Mention "freedom" around public librarians and the word-association process is likely to generate a host of terms, including "access," "privacy," "censorship" and "equity."
We consider the concepts these words represent components of the larger, fundamental concept of intellectual freedom. As a profession, librarians have worked to protect the rights we believe are implicit in the idea of intellectual freedom. Not surprisingly, the list of what these specific rights are has changed over time and has been significantly influenced by digital technology.
In 1939, the American Library Association (ALA) created its first Library Bill of Rights, which helped to formalize how public libraries should apply the concept of intellectual freedom to their operations. Through its third and fourth policy statements, it specifically created a professional obligation to "challenge censorship" and "cooperate with all persons and groups concerned with resisting abridgment of free expression and free access to ideas." (For the complete text of the ALA Library Bill of Rights, visit www.ala.org/advocacy/intfreedom/librarybill.)
In 1967, ALA created its Office for Intellectual Freedom (OIF) and charged that body with implementing the ALA's policies regarding intellectual freedom. Over time, ALA has also published companion "interpretations" to the six original Library Bill of Rights policy statements, which amplify the broad concepts in these statements and help to further define how they should be applied to specific library services.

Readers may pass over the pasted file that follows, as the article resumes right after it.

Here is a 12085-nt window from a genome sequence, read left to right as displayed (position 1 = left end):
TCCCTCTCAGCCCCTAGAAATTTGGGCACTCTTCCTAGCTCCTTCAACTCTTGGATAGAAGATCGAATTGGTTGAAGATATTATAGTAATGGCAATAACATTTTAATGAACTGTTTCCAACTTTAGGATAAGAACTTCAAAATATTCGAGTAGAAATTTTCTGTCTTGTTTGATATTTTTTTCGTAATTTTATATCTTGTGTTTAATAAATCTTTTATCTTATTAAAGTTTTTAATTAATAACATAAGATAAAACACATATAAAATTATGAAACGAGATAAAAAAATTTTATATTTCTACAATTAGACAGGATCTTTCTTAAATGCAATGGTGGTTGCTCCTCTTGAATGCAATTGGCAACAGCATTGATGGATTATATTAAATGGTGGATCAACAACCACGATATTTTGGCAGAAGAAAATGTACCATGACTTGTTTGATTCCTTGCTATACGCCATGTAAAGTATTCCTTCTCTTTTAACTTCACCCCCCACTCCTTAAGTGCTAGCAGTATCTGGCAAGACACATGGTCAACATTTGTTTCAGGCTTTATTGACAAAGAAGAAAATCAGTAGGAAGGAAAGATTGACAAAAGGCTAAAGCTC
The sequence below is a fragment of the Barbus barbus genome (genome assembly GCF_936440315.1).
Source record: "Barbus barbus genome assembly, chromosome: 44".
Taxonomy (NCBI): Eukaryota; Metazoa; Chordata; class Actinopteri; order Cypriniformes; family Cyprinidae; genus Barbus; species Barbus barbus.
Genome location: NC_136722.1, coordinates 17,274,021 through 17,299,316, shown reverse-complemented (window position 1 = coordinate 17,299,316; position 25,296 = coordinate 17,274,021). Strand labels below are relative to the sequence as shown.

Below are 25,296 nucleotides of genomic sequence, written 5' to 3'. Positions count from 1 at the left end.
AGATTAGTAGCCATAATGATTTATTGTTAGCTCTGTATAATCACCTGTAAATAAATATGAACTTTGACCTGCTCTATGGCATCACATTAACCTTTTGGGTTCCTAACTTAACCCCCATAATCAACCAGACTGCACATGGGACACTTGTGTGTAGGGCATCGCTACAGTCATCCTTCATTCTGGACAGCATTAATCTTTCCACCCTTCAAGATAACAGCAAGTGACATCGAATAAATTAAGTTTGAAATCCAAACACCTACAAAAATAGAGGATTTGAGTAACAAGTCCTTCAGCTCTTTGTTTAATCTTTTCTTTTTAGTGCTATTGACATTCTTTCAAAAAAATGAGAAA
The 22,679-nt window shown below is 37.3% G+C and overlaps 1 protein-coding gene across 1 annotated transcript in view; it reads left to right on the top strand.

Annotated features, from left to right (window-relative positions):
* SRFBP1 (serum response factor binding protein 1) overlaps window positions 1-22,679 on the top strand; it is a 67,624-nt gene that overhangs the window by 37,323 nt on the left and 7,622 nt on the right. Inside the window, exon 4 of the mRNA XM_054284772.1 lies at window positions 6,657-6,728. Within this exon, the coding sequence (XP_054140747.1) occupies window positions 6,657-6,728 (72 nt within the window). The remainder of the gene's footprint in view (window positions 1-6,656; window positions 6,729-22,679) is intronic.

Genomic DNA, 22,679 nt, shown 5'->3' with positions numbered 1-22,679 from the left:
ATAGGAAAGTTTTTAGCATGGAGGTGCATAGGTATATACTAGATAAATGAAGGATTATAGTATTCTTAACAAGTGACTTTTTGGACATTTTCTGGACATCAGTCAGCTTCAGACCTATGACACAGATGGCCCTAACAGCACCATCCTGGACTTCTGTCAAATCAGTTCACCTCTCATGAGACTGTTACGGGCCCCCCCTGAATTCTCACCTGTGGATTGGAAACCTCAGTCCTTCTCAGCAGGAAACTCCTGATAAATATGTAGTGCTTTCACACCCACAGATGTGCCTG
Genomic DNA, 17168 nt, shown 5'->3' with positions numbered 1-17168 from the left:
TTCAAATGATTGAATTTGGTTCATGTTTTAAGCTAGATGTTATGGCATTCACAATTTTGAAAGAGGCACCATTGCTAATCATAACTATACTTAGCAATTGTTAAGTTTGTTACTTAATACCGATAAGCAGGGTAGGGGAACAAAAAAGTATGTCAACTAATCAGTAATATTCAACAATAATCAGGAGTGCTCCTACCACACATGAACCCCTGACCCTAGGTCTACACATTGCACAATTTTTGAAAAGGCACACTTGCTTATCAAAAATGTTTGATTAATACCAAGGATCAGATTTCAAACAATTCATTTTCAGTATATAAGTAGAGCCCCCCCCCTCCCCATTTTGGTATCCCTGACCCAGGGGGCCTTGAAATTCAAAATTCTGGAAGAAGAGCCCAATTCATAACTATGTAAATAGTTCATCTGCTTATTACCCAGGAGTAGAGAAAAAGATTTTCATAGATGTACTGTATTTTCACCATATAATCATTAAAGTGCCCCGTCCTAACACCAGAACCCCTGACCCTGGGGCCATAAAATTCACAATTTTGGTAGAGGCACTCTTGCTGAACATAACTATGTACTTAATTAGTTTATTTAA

The list of current interpretations includes statements about access to digital information, services and networks, challenged materials, economic barriers to information access, prisoners' right to read, and privacy.
ALA sponsors several intellectual freedom initiatives through OIF. Of particular interest to the practicing bar is its Lawyers for Libraries training program. Lawyers for Libraries is designed to provide licensed attorneys who have been retained by libraries with formal training regarding intellectual freedom and its practical application in library services.
Since 1997, OIF has held both national and regional Lawyers for Libraries institutes and plans on putting the program online this year. As OIF's promotional material states: "More and more attorneys are learning about the intricacies of First Amendment law as applied to libraries, and the country's library users can be that much more secure that their rights will continue to be vigorously protected."
If you are interested in learning more about Lawyers for Libraries, please contact the OIF at firstname.lastname@example.org.
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